"Nevertheless, we find every piece of evidence on record to be more in support that complainant did commit abuse of authority amounting to gross misconduct when he forced F/O's A. Barcebal and J. Ranches to each consume three (3) bottles of beer within thirty (30) minutes and when they failed, they were ordered to stand erect and boxed on their stomachs, at about 8:30 P.M. on 27, February 1980.

"It is highly improbable that with such a report containing a charge of a more or less serious incident, would be reaching management, though belatedly, if the same did not occur. We see no reason for management, much less its officers, to concoct such an incident if only to harass complainant when no reasonable basis therefor existed. The records do not show the complainant is involved in any previous incident incurring management's ire or disfavor or of having participated in any labor dispute or activities as a member (sic) of the ALPAP, as a basis for such harassment.

"Finally, there was the inĀ­vestigation conducted by the invesĀ­tigating Committee, the constitution of and procedure in which was never questioned before hand. As it appears, the investigation was conducted in a most impartial and regular manner wherein complainant was given the opportunity to explain his side, examine reports and confront witnesses. We see no impartiality in the conduct of hearing x x x.

"While we agree with the finding of the Labor Arbiter that the complainant did commit abuse of authority amounting to gross misconduct when he forced F/O's A. Barcebal and J. Ranches to each consume three (3) bottles of beer within thirty (30) minutes and when they failed, they were ordered to stand erect and boxed on their stomachs, we find that the penalty of demotion for a period of six (6) months at the most which the Labor Arbiter imposed is the commensurate and equitable penalty." (pp. 23-25, Rollo)

On the basis of the above findings of facts by respondent NLRC, We fully agree with the position of herein petitioner that -

"[l]t would be grossly unfair to order petitioners to reinstate him back to his work as pilot. The nature of employment of herein private respondent necessitates that he should not violate the liquor ban as provided for in the Basic Operations Manual in order to protect not only the interest of the company but the public as well. Private respondent is a risk and liability rather than an asset to petitioner PAL.
"x x x The private respondent and those persons he abused (F/Os A. Barcebal and J. Ranches) are pilots. The foremost consideration called for by their position as pilots is the safety of the passengers. This is so because the duties of a pilot consist of handling controls of the aircraft and to ensure that the flight is conducted safely and economically. x x x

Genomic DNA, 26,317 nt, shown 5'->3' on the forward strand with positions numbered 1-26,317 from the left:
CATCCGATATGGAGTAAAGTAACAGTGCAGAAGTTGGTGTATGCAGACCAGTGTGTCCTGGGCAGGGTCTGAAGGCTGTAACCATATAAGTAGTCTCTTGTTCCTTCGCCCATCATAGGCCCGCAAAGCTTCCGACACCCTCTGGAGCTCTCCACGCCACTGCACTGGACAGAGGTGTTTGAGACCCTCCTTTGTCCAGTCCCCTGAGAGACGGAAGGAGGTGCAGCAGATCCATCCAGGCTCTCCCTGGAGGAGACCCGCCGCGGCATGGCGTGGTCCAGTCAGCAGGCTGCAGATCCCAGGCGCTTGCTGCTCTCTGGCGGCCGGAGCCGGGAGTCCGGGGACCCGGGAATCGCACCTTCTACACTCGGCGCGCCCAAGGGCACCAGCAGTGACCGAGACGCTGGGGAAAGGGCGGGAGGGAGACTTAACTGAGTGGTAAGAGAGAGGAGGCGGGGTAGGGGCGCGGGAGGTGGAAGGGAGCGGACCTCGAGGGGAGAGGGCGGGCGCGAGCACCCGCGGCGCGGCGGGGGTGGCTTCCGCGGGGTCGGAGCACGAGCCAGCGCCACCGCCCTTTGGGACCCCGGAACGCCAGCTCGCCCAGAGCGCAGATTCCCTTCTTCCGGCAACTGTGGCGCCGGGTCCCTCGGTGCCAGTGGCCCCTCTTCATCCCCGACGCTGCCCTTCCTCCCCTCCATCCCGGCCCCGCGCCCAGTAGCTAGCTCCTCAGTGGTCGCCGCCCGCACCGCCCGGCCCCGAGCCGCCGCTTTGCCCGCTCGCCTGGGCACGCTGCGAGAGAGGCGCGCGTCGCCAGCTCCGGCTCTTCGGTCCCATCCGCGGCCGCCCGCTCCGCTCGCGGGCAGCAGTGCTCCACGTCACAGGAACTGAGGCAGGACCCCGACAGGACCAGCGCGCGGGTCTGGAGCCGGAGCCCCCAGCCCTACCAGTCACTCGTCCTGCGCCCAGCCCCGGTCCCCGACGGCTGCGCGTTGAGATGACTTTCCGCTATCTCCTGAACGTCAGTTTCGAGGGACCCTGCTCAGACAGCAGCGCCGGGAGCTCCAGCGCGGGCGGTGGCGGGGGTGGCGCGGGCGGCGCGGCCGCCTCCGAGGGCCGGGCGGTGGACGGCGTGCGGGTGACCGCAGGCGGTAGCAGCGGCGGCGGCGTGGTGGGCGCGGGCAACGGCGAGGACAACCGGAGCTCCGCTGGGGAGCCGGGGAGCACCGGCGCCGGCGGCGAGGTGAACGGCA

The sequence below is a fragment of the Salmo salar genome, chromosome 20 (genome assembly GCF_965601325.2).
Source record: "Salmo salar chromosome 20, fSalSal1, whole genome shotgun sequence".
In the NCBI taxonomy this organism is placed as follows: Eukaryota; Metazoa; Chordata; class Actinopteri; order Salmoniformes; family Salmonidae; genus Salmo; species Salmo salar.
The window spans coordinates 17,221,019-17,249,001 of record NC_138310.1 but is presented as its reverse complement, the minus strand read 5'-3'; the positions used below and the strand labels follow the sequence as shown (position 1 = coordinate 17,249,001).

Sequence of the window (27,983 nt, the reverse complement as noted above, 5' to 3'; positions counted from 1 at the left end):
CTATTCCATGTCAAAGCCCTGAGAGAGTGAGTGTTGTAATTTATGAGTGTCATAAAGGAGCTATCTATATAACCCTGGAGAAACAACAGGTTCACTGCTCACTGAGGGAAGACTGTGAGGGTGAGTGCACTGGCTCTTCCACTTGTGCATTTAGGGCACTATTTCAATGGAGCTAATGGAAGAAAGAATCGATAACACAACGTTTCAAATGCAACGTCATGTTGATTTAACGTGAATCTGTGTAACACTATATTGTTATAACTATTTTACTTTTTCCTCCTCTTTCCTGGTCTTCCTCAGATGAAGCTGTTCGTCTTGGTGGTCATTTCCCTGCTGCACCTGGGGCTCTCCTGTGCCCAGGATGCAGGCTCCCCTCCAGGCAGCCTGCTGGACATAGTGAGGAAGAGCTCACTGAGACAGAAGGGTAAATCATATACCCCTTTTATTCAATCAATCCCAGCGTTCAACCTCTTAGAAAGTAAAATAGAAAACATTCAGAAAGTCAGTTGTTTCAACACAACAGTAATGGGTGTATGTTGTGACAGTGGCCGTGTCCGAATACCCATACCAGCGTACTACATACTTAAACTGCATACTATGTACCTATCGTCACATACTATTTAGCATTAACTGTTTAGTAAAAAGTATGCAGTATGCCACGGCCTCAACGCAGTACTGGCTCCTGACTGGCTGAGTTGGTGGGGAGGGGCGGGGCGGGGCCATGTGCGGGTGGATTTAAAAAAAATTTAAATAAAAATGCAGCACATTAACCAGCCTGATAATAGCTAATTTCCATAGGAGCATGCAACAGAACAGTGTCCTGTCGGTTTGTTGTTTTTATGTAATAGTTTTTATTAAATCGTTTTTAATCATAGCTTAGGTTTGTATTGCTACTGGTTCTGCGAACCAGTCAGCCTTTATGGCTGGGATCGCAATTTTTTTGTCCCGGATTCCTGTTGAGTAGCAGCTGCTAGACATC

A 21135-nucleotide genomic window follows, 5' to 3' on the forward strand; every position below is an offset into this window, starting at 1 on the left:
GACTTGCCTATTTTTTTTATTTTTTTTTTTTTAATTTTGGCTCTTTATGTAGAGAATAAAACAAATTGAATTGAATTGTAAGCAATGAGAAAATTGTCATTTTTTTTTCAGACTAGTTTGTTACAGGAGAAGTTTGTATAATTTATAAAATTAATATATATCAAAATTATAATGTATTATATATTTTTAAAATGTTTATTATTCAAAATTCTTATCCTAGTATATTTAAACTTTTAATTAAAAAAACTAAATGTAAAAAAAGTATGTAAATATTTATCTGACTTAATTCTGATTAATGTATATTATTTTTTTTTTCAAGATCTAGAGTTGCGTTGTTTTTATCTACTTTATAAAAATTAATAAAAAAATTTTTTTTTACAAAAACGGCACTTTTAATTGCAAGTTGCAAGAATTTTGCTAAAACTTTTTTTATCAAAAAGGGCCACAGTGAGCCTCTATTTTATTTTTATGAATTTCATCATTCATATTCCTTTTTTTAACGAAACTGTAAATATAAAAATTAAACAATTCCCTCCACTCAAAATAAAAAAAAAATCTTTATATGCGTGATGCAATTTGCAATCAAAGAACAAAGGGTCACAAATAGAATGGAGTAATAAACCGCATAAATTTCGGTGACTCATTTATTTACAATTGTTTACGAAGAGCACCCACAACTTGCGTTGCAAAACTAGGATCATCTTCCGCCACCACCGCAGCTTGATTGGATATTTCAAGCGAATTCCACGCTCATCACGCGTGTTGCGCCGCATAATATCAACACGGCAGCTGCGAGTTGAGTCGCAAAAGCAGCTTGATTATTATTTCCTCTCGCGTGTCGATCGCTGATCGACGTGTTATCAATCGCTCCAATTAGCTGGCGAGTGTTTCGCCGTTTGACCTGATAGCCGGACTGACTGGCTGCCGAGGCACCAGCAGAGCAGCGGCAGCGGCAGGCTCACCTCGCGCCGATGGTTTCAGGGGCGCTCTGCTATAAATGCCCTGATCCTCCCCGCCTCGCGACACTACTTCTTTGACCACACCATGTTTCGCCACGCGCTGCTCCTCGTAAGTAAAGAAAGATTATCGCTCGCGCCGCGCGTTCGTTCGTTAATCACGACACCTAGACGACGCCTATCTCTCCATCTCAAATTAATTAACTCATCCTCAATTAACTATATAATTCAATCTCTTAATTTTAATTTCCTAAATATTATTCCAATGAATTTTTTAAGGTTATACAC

x x x                                                  x x x                                         x x x
"x x x The respondent Commission committed a grave abuse of discretion amounting to lack of jurisdiction in not imposing the appropriate penalty of dismissal as called for not only by company regulations (BOM) but also by the CAA, when as borne by its own (NLRC) findings, private respondent did commit the offense complained of. Under these facts, clearance to terminate should have been given for the dismissal of private respondent." (pp. 15-19, Rollo)

The business of petitioner Philippine Airlines is such that whenever a passenger dies or is injured the presumption is, it is at fault notwithstanding the fact that it has exercised due diligence of a good father of a family in the selection and supervision of its employees. Thus, extraordinary measures and diligence should be exercised by it for the safety of its passengers and their belongings. Needless to state, a pilot must be sober all the time for he may be called upon to fly a plane even before his regular scheduled hours, otherwise so many lives will be in danger if he is drunk. It would be unjust for an employer like herein petitioner PAL to be compelled to continue with the employment of a person whose continuance in the service is obviously inimical to its interests.

ACCORDINGLY, the decision of respondent National Labor Relations Commission dated November 29, 1982 is SET ASIDE and petitioners' application for clearance to terminate private respondent Salvador Gempis from employment is hereby APPROVED.

SO ORDERED.

Teehankee, (Chairman), Melencio-Herrera, Plana, Vasquez, and Gutierrez, Jr., JJ., concur.